In my sister Marie’s garden, the birds and bees find sanctuary, beauty and sustenance. As do I. Here, it is harder to focus on dreadful wars, hungry kids and all the rest as you walk, listening to a mourning dove and watching a hummingbird hover with infinite grace and beauty over a scarlet bee balm flower. I needed those days of respite this summer.
My sister's garden is the realization of a dream — a life of connection to Mother Earth. I remember her at nine years old creating wildflower gardens of mosses and plants brought home from the forest, and selling her own vegetables near the highway at the age of 10.
Over the years, I saw that the more she delved into the spirituality of moon gardening; learned about crystals, grids, ley lines, chakra, energy healing and even orbs, the more her dream for this flower/vegetable/herb garden evolved. Three years ago, this garden at Flowers of Dellwood Creek
finally opened to the public.
My sister started her garden with the centre, a hand-built gazebo, before moving out in a spiral that honours the four directions and is bordered with trees she and her partner, Jerry, planted thirty years ago. The garden has been partly created by gardeners from the four directions, too.
The so-called "Wwoofers" are members of the World Wide Organic Gardener
and Farmer Organization. These men and women have come voluntarily from
Korea, Japan, France, Britain and around Canada to stay, labour and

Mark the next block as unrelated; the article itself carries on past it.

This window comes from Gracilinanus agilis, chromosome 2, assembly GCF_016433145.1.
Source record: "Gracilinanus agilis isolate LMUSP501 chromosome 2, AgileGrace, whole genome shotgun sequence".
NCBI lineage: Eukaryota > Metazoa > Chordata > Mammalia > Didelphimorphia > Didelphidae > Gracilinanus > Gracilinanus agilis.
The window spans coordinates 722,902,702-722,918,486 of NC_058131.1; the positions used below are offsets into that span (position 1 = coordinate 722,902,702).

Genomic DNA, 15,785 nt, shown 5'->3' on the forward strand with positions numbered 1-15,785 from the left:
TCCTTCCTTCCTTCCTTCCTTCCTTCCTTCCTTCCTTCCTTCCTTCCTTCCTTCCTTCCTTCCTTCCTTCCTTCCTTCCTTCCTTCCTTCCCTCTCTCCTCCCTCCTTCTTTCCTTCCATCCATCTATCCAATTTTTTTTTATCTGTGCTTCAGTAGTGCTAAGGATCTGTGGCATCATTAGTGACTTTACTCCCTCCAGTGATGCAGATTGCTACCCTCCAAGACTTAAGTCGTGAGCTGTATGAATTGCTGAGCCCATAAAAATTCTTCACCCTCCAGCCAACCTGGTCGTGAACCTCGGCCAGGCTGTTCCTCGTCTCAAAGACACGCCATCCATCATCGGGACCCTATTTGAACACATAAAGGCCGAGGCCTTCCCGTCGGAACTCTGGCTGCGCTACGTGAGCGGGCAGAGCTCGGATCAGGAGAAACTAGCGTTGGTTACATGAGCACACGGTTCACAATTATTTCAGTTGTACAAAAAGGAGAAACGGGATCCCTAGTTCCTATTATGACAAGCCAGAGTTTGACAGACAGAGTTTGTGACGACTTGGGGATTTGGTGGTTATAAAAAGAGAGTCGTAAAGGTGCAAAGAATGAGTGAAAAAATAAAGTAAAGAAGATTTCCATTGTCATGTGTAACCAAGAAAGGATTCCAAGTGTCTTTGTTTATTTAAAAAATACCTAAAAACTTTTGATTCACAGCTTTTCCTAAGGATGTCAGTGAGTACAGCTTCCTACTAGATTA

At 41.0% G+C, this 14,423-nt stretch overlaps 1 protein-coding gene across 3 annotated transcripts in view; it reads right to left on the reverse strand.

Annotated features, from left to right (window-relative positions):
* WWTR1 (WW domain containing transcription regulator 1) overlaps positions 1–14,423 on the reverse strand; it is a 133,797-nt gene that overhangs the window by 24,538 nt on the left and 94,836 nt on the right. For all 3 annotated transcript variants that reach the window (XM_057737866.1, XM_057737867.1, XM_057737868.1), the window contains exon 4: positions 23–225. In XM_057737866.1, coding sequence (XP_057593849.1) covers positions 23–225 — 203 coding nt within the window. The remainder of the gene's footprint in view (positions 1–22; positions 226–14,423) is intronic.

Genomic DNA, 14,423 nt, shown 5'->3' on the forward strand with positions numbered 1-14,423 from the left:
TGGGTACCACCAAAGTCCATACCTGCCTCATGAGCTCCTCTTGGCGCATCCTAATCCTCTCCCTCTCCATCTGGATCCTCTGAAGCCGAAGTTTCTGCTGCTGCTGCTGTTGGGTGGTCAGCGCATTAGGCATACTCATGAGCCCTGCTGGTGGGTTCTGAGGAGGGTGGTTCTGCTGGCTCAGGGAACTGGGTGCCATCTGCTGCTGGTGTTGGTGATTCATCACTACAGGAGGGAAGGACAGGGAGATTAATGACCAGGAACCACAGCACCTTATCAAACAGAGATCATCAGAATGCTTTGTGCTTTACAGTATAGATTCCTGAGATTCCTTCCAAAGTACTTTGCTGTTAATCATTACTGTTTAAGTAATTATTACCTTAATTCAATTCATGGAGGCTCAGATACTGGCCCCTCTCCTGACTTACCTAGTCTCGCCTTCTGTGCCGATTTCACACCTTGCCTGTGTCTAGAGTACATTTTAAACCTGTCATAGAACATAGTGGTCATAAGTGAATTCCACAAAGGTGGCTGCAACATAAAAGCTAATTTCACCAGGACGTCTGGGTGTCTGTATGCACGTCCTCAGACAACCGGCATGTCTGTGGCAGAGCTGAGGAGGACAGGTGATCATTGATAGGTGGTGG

taste life on the prairies. In addition to working in a beautiful
garden, participating in paper-making, willow furniture-building,
harvesting and cooking produce, Wwoofers, it seems, come to enjoy the
prairie sky. After all, Saskatchewan has “Big Sky Country” printed on
its license plates for good reason. In season, the skies fill with
migrating birds. In every season, though, the skies draw your eyes
My sister's garden is undisturbed by light pollution.
When I visited last week, for example, we sat outside every evening
around a fire, listening to coyotes sing, naming constellations and
watching satellites overhead. One night, my sister called me out for the
moonrise. She had set up lawn chairs at the end of her lane and set out
a tray with a pot of homegrown tea — and a mosquito smudge. (Mosquito
smudge note: tear a cardboard egg carton in half lengthwise and light
the end. It will flare up before settling down to smolder. Place it on
the ground and let the smoke keep the bugs at bay. Put it on a cookie
sheet if the ground is dry.)
Six family members settled in to
await the moonrise. It was spectacular. As she peeked over the horizon,
we became silent for long moments. Then Hunja said that in Korea, people
dance on full moon night. So we joined hands, and while she and her
daughter Jung mi sang, we danced by the light of the moon. Later, I
walked in the garden. By moonlight, it appeared that all of the white
flowers were lit from within; it was a sacred moment.
Our mother was a gardener, too. One of her favourite poems was by Dorothy Frances Gurney:
Kiss of the sun for pardon.
Song of the birds for mirth.
You’re closer to God in a garden
Than any place else on Earth.
I quite agree.
Keep it free!
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